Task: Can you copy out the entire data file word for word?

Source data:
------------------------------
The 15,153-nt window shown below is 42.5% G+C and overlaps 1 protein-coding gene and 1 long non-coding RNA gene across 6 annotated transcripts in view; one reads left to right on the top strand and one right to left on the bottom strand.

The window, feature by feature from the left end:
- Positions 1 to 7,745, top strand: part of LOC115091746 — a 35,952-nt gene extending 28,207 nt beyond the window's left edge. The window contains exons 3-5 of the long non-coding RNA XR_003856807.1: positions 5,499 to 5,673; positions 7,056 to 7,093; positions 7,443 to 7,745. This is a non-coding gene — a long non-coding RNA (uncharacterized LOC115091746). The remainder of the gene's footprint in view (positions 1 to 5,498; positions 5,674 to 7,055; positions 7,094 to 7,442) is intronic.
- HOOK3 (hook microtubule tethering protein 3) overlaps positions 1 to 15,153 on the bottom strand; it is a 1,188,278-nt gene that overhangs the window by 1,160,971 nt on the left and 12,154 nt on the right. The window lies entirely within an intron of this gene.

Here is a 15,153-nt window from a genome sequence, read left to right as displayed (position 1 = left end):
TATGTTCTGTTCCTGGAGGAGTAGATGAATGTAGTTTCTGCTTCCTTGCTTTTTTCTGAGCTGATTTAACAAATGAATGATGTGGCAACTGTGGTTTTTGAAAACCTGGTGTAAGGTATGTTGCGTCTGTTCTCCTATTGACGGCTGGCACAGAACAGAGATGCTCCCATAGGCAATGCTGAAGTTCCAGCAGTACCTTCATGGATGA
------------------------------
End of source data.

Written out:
The 15,153-nt window shown below is 42.5% G+C and overlaps 1 protein-coding gene and 1 long non-coding RNA gene across 6 annotated transcripts in view; one reads left to right on the top strand and one right to left on the bottom strand.

The window, feature by feature from the left end:
- Positions 1 to 7,745, top strand: part of LOC115091746 — a 35,952-nt gene extending 28,207 nt beyond the window's left edge. The window contains exons 3-5 of the long non-coding RNA XR_003856807.1: positions 5,499 to 5,673; positions 7,056 to 7,093; positions 7,443 to 7,745. This is a non-coding gene — a long non-coding RNA (uncharacterized LOC115091746). The remainder of the gene's footprint in view (positions 1 to 5,498; positions 5,674 to 7,055; positions 7,094 to 7,442) is intronic.
- HOOK3 (hook microtubule tethering protein 3) overlaps positions 1 to 15,153 on the bottom strand; it is a 1,188,278-nt gene that overhangs the window by 1,160,971 nt on the left and 12,154 nt on the right. The window lies entirely within an intron of this gene.

Here is a 15,153-nt window from a genome sequence, read left to right as displayed (position 1 = left end):
TATGTTCTGTTCCTGGAGGAGTAGATGAATGTAGTTTCTGCTTCCTTGCTTTTTTCTGAGCTGATTTAACAAATGAATGATGTGGCAACTGTGGTTTTTGAAAACCTGGTGTAAGGTATGTTGCGTCTGTTCTCCTATTGACGGCTGGCACAGAACAGAGATGCTCCCATAGGCAATGCTGAAGTTCCAGCAGTACCTTCATGGATGA